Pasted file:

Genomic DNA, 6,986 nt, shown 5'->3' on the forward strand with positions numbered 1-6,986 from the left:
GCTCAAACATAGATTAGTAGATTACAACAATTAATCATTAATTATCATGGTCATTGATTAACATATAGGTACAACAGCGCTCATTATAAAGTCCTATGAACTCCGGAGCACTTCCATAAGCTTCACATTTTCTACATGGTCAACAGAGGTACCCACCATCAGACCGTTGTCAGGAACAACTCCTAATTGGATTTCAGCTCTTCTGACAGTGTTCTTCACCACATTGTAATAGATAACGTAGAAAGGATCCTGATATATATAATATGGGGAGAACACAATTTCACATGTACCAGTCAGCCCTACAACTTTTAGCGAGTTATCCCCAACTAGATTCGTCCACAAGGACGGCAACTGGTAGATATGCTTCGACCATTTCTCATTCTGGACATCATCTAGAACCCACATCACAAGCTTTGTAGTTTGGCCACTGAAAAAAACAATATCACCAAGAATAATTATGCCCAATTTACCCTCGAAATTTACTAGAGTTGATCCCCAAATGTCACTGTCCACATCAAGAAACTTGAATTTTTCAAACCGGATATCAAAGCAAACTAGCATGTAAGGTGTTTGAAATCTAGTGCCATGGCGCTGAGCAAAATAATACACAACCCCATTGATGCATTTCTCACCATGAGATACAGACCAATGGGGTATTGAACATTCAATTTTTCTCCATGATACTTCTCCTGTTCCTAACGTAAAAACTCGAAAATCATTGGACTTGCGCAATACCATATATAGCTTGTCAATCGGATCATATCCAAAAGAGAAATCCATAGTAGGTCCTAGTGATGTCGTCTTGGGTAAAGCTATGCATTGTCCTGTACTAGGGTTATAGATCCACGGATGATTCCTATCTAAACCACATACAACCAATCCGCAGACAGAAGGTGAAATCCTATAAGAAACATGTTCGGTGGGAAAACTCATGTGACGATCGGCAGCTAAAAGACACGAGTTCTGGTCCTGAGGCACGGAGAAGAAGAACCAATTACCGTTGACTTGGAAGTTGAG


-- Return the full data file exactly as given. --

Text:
Genomic DNA, 6,986 nt, shown 5'->3' on the forward strand with positions numbered 1-6,986 from the left:
GCTCAAACATAGATTAGTAGATTACAACAATTAATCATTAATTATCATGGTCATTGATTAACATATAGGTACAACAGCGCTCATTATAAAGTCCTATGAACTCCGGAGCACTTCCATAAGCTTCACATTTTCTACATGGTCAACAGAGGTACCCACCATCAGACCGTTGTCAGGAACAACTCCTAATTGGATTTCAGCTCTTCTGACAGTGTTCTTCACCACATTGTAATAGATAACGTAGAAAGGATCCTGATATATATAATATGGGGAGAACACAATTTCACATGTACCAGTCAGCCCTACAACTTTTAGCGAGTTATCCCCAACTAGATTCGTCCACAAGGACGGCAACTGGTAGATATGCTTCGACCATTTCTCATTCTGGACATCATCTAGAACCCACATCACAAGCTTTGTAGTTTGGCCACTGAAAAAAACAATATCACCAAGAATAATTATGCCCAATTTACCCTCGAAATTTACTAGAGTTGATCCCCAAATGTCACTGTCCACATCAAGAAACTTGAATTTTTCAAACCGGATATCAAAGCAAACTAGCATGTAAGGTGTTTGAAATCTAGTGCCATGGCGCTGAGCAAAATAATACACAACCCCATTGATGCATTTCTCACCATGAGATACAGACCAATGGGGTATTGAACATTCAATTTTTCTCCATGATACTTCTCCTGTTCCTAACGTAAAAACTCGAAAATCATTGGACTTGCGCAATACCATATATAGCTTGTCAATCGGATCATATCCAAAAGAGAAATCCATAGTAGGTCCTAGTGATGTCGTCTTGGGTAAAGCTATGCATTGTCCTGTACTAGGGTTATAGATCCACGGATGATTCCTATCTAAACCACATACAACCAATCCGCAGACAGAAGGTGAAATCCTATAAGAAACATGTTCGGTGGGAAAACTCATGTGACGATCGGCAGCTAAAAGACACGAGTTCTGGTCCTGAGGCACGGAGAAGAAGAACCAATTACCGTTGACTTGGAAGTTGAG